As I said above, LinkedIn collects a ton of data from you. So, lets change that. Make sure you change everything to ‘No’ so that you can’t be targeted for ads on LinkedIn and any other website. See the screenshot below for reference:

LinkedIn Ads settings.

3.4. Instagram

Well, Instagram’s story is a bit complicated. They have made it really hard to understand what you are giving away and especially if you’re not sharing anything with them, they will constantly nudge you with pop-ups asking you to share your contacts with them or connect Facebook so that they can import your friends list, and many more things. So, it is really very hard to dodge those annoying pop-ups once you change the settings, you have to be very careful while browsing Instagram after that. To begin changing, click on the sun-like icon next to edit profile button.

Click on the button in the red box.

It will then show you a pop-up with a few options. We would first go to “Authorized Apps”

3.4.1. Authorized Apps

This screen will show you all the apps/websites you have authorized to use your Instagram data. As usual, look for anything suspicious or check if any app/website has permission to use something that you don’t want it to use. You can also remove any app/website by clicking the “Revoke access” button. See the screenshot below:

Instagram Authorized Apps.

3.4.2. Privacy and Security

For this, we’re going to take two routes: PC and Phone. The reason behind this is that that there are only a few settings available on PC so we would have to switch to the phone to change rest of the things. So, why not do everything on the phone itself? Yeah, sure! Totally your preference. After coming so far, hopefully, have got the idea of what would you change some setting to, so instead of explaining every single thing and making this article infinitely long, I’ll only direct you what to change.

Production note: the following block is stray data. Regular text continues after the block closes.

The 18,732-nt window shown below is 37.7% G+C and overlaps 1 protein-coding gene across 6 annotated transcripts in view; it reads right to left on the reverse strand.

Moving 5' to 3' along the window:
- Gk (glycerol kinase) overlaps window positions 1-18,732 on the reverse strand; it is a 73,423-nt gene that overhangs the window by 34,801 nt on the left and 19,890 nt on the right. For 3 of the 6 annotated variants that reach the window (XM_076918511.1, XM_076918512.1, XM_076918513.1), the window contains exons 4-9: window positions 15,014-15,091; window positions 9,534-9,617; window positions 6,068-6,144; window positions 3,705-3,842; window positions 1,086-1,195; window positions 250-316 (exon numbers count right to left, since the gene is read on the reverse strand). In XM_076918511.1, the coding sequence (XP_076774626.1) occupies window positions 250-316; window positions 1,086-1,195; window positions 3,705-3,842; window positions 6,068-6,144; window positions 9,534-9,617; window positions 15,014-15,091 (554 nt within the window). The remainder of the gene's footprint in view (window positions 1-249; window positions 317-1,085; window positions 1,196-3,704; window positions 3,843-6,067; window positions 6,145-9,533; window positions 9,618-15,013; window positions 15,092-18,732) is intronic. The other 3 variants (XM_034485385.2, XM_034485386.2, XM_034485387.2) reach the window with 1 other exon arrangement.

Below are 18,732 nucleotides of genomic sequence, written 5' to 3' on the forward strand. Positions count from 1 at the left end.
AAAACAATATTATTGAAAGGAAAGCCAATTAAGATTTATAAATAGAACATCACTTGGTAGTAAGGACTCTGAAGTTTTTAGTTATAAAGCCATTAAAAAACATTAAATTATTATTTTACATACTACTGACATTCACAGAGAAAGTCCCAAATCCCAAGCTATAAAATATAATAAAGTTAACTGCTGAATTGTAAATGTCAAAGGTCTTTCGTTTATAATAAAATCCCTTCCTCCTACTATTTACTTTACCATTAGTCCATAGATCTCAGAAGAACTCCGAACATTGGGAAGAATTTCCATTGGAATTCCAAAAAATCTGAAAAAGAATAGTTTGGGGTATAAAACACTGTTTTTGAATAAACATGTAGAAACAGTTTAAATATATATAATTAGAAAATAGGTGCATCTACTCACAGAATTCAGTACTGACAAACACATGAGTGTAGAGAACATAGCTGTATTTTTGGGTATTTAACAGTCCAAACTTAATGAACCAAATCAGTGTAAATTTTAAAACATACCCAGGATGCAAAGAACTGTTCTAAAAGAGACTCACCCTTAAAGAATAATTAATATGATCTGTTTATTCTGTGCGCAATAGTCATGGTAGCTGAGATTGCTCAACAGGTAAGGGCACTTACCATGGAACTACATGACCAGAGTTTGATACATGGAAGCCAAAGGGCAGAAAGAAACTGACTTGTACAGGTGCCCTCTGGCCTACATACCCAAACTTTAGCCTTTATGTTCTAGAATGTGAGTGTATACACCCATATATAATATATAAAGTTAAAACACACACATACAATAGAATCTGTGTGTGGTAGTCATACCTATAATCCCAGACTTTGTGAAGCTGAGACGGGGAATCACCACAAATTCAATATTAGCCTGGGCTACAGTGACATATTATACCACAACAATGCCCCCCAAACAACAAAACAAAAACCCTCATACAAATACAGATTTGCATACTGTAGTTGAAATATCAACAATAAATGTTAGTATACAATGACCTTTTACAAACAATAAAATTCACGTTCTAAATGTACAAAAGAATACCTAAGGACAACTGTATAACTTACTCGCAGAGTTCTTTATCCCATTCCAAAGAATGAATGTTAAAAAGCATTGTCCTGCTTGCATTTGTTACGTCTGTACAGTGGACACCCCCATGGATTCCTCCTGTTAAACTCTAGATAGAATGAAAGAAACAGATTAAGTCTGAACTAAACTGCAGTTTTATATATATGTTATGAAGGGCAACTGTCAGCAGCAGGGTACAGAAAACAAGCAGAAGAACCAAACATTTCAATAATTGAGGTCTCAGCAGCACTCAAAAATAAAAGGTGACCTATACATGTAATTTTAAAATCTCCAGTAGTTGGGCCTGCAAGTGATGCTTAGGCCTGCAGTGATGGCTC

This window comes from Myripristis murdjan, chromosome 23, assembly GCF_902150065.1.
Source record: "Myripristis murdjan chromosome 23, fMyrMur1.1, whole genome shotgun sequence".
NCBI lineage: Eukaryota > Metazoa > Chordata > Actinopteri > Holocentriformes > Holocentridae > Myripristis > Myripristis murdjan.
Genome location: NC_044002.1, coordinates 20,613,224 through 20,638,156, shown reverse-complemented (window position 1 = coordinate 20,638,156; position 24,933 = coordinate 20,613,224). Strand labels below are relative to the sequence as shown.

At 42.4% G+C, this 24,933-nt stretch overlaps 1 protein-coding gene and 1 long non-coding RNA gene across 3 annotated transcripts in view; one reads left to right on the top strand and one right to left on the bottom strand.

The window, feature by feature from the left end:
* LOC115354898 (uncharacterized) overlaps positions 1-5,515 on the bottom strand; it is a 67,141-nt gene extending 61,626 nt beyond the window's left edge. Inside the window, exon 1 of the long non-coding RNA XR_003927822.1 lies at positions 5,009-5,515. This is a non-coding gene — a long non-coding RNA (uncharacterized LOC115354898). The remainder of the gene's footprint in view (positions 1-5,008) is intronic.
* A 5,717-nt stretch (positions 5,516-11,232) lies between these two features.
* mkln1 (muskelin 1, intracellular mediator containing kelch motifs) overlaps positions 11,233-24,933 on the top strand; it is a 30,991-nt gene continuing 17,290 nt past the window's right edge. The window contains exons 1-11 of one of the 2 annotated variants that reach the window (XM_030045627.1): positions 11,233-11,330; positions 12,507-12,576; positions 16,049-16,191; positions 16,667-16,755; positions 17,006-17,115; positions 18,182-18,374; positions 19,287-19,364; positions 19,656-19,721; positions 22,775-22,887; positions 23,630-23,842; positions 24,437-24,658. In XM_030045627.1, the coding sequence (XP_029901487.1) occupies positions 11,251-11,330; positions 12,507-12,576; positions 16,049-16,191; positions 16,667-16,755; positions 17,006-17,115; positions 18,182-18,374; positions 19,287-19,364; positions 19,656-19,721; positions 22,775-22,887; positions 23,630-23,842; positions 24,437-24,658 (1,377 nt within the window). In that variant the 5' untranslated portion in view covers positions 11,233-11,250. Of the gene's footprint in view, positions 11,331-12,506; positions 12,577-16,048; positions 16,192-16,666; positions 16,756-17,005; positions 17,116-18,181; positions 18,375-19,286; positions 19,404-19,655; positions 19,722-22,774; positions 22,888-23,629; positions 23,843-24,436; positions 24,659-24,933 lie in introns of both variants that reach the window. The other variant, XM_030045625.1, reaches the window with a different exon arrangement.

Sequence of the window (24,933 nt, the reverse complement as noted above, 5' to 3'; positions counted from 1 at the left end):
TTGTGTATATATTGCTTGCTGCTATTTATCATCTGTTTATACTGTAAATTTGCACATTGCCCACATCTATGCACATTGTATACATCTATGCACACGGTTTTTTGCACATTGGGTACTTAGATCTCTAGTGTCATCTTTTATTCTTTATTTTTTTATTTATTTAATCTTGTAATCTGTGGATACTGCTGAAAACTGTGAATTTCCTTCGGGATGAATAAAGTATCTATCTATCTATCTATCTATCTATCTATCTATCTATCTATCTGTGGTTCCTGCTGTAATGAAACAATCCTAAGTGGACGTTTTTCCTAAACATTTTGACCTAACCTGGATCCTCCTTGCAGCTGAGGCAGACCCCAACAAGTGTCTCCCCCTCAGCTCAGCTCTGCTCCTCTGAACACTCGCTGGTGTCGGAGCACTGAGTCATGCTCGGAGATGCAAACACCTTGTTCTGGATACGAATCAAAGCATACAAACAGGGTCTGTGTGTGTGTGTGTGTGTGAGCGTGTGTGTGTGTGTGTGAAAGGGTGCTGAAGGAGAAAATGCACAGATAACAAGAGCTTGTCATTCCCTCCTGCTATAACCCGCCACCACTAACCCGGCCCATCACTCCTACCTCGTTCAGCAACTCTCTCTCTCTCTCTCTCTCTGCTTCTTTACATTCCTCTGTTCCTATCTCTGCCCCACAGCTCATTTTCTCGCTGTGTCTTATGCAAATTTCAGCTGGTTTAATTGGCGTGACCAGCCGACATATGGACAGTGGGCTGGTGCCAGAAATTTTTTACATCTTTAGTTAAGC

If you’re not interested in publicizing what you do everyday, you can make your account private by ‘checking’ the “Private Account”. Then, you can hide your online status by ‘un-checking’ the “Show Activity Status”. You can turn-off most of your ‘Story Controls’ if you don’t want your posts to automatically be shared on Facebook. Under ‘Login Activity’ you can see where else you’re logged-in and you can log-out of any unknown session. You can also disable ‘Contacts Syncing’ so that both you can your contacts won’t be notified that either your or any of your contacts joined Instagram or shared a post. Consult the screenshots below:

Instagram Privacy settings on PC.
On phone, make sure you change all these highlighted settings in Instagram.

3.5. Snapchat

Snapchat is one of those apps where people can easily be tricked to provide their information of scammed by others if someone is not vigilant. To begin tweaking Snapchat, we’ll first see what kind of permissions are granted to Snapchat. When you run Snapchat it always loads in Camera mode, so in order to go to settings, tap your profile photo on top-left corner and then, the cog-like icon on top-right corner. There, you’ll see lots of options. To get to the Permission settings, scroll a bit down where it says “Additions Services” and then tap “Manage”. There you will find “Permissions”, tap on that to see all the permissions you have granted to Snapchat.

3.5.1. Permissions

There are a number of permissions that you can grant Snapchat such as Contacts, Location, Phone, SMS, etc. which aren’t actually required for normal Snapchat features. I just keep them turned-off which you should too! See the screenshot below to see what permissions I’ve granted Snapchat and you can go from there (if you record videos, you should grant Microphone permission to Snapchat):

Snapchat permissions

3.5.2. Ad Preferences

Right under “Permissions” you’ll find “Ad Preferences”, click on that and uncheck both options: ‘Audience-based’ and ‘Activity-based’ under it. See the screenshot below:

Snapchat Ad Preferences

3.5.3. Who can…

Now return to main settings. Right under “Additional Services” you’ll find “Who can…”. We’re going to change these options. If you want that only your friends should be able to text you, you should change “Contact Me” to ‘My Friends’. Then, if you want your story to be only visible to your friends, change that also to ‘My Friends’. If you don’t want to share your location, you can turn-on ‘Ghost Mode’ under “See My Location”. See the screenshot below for reference:

Snapchat’s Who can…

3.6. Twitter

Twitter has got plenty of things to tweak when it comes to security. To start changing your security and privacy options you need to click on your profile photo and then click on “Settings and Privacy”. When that page opens, click on “Privacy and Safety”.

3.6.1. Privacy and Safety

On this page, you’ll see a lot of things to tweak. You can start from protecting your tweets so that only people who follow you can see your tweets. In future you’ll get requests to follow and only people you approve will be able to see your tweets. You can remove location tagging in your future posts and delete location history. You can change who can send you direct messages and change sensitive media settings. Consult the screenshot below to see how my twitter looks like:

Twitter Privacy settings.

3.6.2. Apps and Websites